ABC’s ‘The Toy Box’ Overflows With Ideas, Enthusiasm and Imagination

#TheToyBox #ABCTVEvent

Thinking back to my childhood, I never actually owned a legit toy box. I kind of just tossed my toys in piles. Marvel Secret Wars figures in the closet. Hot Wheels under the bed. Uno cards on my bookshelf. You get the picture.

In a sense, you could say my entire house was a toy box, with ample playability just an arms’ length away. Now as an adult, I still don’t have a real toy box, but I do have a home office with oodles of toys taking up most of my bookshelf. Plus, we have a basement where I can just “hide” my favorites right there among my kids’ toys too.

Toy making is a monstrous industry. Always has been, always will be. And because of that, just about anyone with a good idea can make it big. How many times have you as a parent whipped up a quick toy invention to make your kids happy? Well, ABC TV is tapping into that very creativity with its brand new series The Toy Box, premiering on Friday April 7 at 8pm EST.

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Hosted by the hilarious Eric Stonestreet (Cam from Modern Family), the show takes a unique and fun approach to other series like Shark Tank. Would-be toy inventors first get to tell their stories and show off their toys to a panel of three experts: Dylan’s Candy Bar owner Dylan Lauren, toy guru Jim Silver and Pixar Creative Director of Consumer Products Jen Tan. If the majority of these mentors give the thumbs up, then the inventor and their toy move on to The Toy Box!

What’s The Toy Box? Well, it’s a chance to show off your toy to the toughest, hands-on panel of judges you’ll ever face. Yep, a quartet of very opinionated kids!

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These no-holds-barred judges are not afraid to speak their minds, nor to truly put these toys to the test!

Meet the kid judges from The Toy Box:

Sophia Grace Brownlee (The Ellen Degeneres Show)

Aalyrah Caldwell (Uncle Buck)

Toby Grey (The Unexpected John Cena Prank)

Noah Ritter (The Ellen Degeneres Show)

It’s the group’s job to pick one winner each week to move on to the final round. After seven weeks of judging, the final episode pits the last inventors standing against each other with the ultimate prize on the line.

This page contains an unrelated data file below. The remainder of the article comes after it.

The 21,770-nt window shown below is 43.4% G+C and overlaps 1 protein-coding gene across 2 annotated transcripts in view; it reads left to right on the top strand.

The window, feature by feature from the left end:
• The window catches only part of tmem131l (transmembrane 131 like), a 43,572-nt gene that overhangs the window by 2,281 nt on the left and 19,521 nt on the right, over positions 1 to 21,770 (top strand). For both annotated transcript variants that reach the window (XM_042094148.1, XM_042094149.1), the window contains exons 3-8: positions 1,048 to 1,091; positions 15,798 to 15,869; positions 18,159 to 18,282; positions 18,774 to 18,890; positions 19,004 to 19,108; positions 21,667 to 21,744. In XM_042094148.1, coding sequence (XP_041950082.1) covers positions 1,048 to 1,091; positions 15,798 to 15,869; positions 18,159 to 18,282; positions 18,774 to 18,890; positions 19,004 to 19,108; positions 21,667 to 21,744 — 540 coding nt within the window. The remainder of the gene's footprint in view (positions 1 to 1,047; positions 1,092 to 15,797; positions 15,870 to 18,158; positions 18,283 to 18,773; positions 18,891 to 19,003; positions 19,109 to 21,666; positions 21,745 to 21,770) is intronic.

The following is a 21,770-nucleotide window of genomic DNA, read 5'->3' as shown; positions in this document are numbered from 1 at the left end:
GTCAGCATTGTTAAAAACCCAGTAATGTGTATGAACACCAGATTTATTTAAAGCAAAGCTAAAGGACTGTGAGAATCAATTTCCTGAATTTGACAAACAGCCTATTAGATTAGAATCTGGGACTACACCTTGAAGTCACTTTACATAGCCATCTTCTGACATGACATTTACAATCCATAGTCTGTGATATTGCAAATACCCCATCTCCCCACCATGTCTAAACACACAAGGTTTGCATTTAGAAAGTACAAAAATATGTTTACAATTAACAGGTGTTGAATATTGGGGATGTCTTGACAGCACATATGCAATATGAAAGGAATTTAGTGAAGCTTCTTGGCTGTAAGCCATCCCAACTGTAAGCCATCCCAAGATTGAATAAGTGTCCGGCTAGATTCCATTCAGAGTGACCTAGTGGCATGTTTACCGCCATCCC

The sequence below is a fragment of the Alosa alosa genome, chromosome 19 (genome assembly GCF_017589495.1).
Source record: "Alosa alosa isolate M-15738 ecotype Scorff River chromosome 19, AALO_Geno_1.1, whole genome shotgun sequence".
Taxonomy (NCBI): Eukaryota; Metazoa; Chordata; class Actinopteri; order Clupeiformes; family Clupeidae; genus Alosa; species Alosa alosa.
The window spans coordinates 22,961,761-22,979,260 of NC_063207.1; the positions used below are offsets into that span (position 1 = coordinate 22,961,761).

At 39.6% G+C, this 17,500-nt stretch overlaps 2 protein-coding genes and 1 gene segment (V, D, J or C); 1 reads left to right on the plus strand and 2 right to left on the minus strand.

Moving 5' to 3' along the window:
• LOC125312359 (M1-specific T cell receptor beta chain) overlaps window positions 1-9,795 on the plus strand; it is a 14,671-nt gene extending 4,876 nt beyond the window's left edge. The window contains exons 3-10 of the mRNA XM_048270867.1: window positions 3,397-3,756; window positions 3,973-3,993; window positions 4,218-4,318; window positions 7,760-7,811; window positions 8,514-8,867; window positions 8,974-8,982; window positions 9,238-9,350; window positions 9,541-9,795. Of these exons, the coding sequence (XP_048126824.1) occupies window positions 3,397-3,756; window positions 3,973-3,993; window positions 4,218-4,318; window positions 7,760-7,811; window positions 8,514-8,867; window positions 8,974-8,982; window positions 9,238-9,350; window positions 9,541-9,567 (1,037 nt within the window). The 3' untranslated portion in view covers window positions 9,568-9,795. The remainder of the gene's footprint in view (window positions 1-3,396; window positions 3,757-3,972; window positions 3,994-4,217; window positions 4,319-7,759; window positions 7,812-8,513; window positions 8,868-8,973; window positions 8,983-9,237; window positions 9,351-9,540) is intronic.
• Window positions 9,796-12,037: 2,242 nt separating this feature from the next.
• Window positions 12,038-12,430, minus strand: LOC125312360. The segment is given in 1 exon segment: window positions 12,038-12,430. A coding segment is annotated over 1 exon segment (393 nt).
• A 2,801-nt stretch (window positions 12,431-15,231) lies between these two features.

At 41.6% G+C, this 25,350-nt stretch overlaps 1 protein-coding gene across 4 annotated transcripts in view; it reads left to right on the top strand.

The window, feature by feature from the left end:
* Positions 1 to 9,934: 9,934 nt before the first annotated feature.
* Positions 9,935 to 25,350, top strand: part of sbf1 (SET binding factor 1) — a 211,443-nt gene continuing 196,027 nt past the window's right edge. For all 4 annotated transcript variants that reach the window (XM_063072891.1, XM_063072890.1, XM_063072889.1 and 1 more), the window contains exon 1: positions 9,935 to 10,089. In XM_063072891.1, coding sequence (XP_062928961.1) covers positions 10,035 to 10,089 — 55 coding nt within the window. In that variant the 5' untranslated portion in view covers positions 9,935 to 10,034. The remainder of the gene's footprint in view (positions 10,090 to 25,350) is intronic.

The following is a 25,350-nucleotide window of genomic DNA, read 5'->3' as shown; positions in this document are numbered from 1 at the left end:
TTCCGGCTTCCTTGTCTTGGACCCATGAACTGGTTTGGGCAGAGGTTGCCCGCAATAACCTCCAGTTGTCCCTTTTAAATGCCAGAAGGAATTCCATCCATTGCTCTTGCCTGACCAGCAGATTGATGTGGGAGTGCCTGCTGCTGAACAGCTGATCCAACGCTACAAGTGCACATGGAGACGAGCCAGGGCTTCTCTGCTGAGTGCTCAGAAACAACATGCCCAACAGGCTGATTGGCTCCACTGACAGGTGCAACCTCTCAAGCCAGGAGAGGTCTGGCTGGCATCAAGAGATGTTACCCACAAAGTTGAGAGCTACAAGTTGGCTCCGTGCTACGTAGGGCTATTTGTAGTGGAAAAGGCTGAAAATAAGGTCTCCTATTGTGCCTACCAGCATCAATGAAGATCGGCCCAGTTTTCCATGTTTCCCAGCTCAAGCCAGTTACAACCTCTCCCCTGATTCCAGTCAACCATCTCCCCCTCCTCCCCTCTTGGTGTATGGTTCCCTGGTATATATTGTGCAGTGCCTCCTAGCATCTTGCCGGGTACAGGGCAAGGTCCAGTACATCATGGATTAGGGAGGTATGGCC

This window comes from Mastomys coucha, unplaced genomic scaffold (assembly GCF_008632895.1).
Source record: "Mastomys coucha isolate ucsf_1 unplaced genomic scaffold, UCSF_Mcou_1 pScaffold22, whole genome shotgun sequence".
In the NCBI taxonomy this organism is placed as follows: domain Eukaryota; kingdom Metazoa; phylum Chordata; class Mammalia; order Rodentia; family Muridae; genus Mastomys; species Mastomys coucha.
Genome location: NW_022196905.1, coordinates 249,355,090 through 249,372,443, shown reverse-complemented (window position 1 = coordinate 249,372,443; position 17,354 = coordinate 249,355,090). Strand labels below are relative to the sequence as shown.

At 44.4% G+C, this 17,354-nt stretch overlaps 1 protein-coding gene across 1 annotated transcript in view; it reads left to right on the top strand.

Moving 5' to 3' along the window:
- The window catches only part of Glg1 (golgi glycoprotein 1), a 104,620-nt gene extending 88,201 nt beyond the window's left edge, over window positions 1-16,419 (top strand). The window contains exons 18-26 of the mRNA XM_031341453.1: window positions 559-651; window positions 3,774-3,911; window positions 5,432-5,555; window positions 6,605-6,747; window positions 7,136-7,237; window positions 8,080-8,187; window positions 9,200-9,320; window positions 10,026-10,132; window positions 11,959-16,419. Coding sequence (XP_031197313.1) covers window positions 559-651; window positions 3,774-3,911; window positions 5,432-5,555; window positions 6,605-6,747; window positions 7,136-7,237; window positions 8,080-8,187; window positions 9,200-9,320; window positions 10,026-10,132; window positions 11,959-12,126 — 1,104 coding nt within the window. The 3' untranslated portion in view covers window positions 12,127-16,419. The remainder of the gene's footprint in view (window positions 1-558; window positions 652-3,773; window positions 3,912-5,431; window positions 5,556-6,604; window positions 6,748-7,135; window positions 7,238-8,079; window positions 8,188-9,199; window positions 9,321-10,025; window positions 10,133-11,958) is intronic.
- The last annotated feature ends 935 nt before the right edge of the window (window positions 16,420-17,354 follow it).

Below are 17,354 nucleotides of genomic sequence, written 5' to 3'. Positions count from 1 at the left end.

What does the winner get? Mattel will actually produce their toy, which will then be sold exclusively at Toys R Us!

For some contestants who’ve spent decades putting their blood, sweat and tears into their toy (not to mention their kid’s entire college fund!), this is a life-changing event.

Recently, I had the pleasure and privilege to join a few dozen bloggers on a fabulous Disney Trip to Pixar Studios out in California for a #Cars3Event. Besides getting a tour of Pixar (coming soon! Spoiler: OMG, was it amazing!), we had a private screening of the first episode of The Toy Box. It was insanely entertaining!

I’m so not a fan of reality shows in general. I do enjoy Shark Tank, though, and The Toy Box is full of just about everything that I love. There’s the toys themselves (I’m still just a big kid), the business side of the toy industry, and then judges who actually would use the products they’re reviewing.

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The kid judges are perfectly cast too, each with their own style. Noah, though, is far and away the best of the bunch. This red-headed kid has a definite future in comedy. Whether he means to or not, he’s downright hilarious.

I can’t wait for the show to air so I can watch it with my whole family. It’s the kind of fun series that even my kids would enjoy, as I’d love to see which toys they’d pick to move on and which they couldn’t care less about.

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Jen Tan, Pixar Creative Director of Consumer Products (Photo: Pam from Mom Does Reviews)

Besides screening The Toy Box, we had some time to sit with Pixar Creative Director of Consumer Products Jen Tan, who was just incredibly sweet and forthcoming with her answers. It’s obvious she loves her job and really connected with all the inventors on the show. You practically feel your own heart breaking as she reluctantly tells contestants that they won’t be moving on to the next round.